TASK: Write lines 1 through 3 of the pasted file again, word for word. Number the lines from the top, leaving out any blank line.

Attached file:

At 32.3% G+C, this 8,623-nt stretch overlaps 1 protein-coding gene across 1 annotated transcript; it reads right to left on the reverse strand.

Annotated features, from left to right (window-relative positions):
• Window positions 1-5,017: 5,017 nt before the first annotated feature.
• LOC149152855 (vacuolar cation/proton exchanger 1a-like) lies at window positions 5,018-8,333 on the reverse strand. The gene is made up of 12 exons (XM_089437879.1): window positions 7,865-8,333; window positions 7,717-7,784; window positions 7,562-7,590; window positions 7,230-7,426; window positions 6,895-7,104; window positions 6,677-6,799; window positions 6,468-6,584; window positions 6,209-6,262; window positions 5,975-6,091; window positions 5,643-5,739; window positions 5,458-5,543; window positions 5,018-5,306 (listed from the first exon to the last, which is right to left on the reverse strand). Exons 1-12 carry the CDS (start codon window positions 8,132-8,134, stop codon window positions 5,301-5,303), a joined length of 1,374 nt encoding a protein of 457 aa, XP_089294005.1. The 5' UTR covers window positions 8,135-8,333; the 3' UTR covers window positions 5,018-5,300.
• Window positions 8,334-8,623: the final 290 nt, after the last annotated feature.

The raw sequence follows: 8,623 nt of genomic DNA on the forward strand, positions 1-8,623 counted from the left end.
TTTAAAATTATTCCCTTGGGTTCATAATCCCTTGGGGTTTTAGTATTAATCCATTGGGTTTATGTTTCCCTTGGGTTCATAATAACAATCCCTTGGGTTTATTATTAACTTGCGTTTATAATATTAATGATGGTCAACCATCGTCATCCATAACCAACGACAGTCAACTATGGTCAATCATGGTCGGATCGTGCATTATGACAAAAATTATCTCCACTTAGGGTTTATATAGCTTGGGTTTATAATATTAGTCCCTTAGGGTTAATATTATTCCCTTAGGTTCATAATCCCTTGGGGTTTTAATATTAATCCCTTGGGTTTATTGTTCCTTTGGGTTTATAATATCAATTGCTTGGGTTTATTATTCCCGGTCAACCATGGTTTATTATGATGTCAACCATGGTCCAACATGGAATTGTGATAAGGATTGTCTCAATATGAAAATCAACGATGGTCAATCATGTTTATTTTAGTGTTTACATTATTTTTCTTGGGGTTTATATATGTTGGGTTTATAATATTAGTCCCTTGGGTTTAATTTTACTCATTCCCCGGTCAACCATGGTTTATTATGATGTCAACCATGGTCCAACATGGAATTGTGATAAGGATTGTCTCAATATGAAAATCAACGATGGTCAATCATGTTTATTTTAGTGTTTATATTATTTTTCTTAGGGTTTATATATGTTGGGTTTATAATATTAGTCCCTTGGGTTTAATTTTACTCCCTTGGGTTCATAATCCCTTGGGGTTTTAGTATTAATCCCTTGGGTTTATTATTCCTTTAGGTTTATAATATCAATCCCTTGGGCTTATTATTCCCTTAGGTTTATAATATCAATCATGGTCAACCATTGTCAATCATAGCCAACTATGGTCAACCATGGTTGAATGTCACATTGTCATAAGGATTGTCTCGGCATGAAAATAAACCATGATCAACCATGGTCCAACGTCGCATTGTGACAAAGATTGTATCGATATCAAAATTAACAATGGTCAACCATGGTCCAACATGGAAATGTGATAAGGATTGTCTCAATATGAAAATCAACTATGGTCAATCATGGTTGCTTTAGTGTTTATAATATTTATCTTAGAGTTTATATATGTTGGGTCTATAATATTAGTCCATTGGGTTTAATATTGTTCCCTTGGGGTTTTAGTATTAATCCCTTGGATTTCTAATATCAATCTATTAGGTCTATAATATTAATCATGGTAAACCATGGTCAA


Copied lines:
At 32.3% G+C, this 8,623-nt stretch overlaps 1 protein-coding gene across 1 annotated transcript; it reads right to left on the reverse strand.

Annotated features, from left to right (window-relative positions):
• Window positions 1-5,017: 5,017 nt before the first annotated feature.